<p>Before, Collegeboard had past FRQ on their AP website, but I don't see it now... If you glanced at them before though, you'd be able to realize this pattern.</p>

<p>Here's another example taken from this year's AP compare and contrast question:</p>

<p>Compare demographic and environmental effects of the Columbian Exchange on the
Americas with the Columbian Exchange’s demographic and environmental effects on
ONE of the following regions between 1492 and 1750.
Africa
Asia
Europe</p>

<p>After we got our scores, I asked my friends what had bothered them most about the AP exam, and they all seemed to say that the essays gave them the hardest time. One of my friends didn't even know what to write on this question and so they ended up doodling a story. At first I didn't know how to approach this question either, but I thought about it and I managed. Again, with some basic background knowledge and a lot of guesswork.</p>

<p>First of all, you should know what the Columbia Exchange was. In the most vague terms, it was basically a trade of everything between the Old and New World, and the question asks for the effects that happened from the time the trade started to 1750. I chose Europe, since most of my study guide had information pertaining to Europe.</p>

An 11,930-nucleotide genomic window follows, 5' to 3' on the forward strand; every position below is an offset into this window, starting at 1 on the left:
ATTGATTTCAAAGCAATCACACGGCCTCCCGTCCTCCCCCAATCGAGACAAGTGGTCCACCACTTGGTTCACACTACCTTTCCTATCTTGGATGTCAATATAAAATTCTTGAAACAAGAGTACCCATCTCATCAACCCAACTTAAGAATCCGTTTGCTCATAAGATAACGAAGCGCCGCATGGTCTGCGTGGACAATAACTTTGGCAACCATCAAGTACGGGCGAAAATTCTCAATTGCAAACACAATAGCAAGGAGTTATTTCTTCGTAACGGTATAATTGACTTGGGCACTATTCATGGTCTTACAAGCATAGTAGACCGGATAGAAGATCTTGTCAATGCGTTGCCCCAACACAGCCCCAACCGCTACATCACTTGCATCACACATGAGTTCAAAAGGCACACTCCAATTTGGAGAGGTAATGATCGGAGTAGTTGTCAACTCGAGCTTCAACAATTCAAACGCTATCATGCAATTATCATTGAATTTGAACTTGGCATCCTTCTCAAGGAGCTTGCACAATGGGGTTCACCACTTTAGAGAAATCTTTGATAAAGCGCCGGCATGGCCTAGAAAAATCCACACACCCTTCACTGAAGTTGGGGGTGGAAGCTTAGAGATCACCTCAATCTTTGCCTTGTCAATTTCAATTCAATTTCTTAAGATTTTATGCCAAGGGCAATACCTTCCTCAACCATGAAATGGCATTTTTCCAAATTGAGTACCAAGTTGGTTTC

<p>When people find new land, what happens? They obviously want it. Why do they want it? Because it might profit them, bring their nation pride, etcetc.</p>

<p>As you can probably guess, that's exactly what happened. Nations sent their people to the Americas because they wanted land, and what the land could offer. </p>

<p>Now, what can land be used for again? Well in history, people find new land, like it, and settle in it. Therefore, we can guess that at least some people moved to the Americas. There you have your first effect: population change. If Europeans move to the Americas, then there is definitely going to increase in the Americas.</p>

<p>Second idea to tackle is trade, which is a huge part of history in whatever you study. Since most sugar was traded after 1750, you can't make that the foundation of your essay, but you know that you can mention it because when the Columbian Exchange began, people were starting to make plantations/etc. The making of plantations is definitely a demographic change right? Plantations need workers, and how do you get them? Well, use the natives. BUT we know this:</p>